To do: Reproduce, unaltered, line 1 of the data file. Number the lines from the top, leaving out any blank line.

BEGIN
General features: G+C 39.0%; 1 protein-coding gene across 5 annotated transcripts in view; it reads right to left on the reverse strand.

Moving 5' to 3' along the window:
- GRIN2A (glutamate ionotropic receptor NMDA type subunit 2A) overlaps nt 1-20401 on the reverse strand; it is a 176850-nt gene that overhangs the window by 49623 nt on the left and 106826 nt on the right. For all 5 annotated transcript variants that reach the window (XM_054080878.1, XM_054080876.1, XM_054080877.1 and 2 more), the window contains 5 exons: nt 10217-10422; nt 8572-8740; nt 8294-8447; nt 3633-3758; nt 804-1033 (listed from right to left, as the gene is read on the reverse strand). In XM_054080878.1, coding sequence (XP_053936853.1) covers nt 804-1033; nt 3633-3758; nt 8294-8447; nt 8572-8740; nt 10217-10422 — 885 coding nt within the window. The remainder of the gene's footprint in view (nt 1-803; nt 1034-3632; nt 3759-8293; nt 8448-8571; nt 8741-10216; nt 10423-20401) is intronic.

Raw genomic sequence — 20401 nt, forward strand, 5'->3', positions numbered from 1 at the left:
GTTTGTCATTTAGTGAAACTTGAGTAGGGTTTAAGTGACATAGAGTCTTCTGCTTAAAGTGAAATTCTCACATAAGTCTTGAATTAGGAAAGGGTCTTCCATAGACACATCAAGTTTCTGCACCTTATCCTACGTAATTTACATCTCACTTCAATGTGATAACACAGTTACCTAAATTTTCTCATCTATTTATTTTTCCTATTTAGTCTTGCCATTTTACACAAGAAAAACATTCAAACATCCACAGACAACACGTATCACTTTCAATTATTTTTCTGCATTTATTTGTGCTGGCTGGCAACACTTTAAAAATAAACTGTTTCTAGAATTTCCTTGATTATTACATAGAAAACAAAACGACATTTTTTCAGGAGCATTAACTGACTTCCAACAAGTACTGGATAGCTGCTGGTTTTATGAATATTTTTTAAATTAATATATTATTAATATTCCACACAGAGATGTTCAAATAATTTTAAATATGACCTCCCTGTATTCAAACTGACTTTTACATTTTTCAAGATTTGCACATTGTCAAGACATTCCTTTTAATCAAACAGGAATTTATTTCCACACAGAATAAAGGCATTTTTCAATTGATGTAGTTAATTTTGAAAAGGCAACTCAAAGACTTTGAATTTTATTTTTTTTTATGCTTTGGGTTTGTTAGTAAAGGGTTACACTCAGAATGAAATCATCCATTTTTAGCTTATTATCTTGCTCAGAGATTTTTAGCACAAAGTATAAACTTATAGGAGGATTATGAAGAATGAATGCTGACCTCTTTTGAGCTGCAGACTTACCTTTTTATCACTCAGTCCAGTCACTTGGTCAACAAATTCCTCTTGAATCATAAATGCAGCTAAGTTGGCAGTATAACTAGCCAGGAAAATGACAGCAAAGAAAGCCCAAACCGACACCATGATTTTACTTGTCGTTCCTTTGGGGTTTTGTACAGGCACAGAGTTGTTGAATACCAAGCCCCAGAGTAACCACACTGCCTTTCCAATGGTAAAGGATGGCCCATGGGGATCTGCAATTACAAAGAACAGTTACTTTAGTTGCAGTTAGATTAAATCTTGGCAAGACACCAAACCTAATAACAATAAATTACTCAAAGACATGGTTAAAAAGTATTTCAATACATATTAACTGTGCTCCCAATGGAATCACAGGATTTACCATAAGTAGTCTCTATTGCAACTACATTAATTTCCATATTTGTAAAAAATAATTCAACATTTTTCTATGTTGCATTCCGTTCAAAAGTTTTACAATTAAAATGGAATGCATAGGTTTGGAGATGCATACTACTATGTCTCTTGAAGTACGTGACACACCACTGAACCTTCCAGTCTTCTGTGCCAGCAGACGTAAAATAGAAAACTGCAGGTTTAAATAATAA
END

General features: G+C 39.0%; 1 protein-coding gene across 5 annotated transcripts in view; it reads right to left on the reverse strand.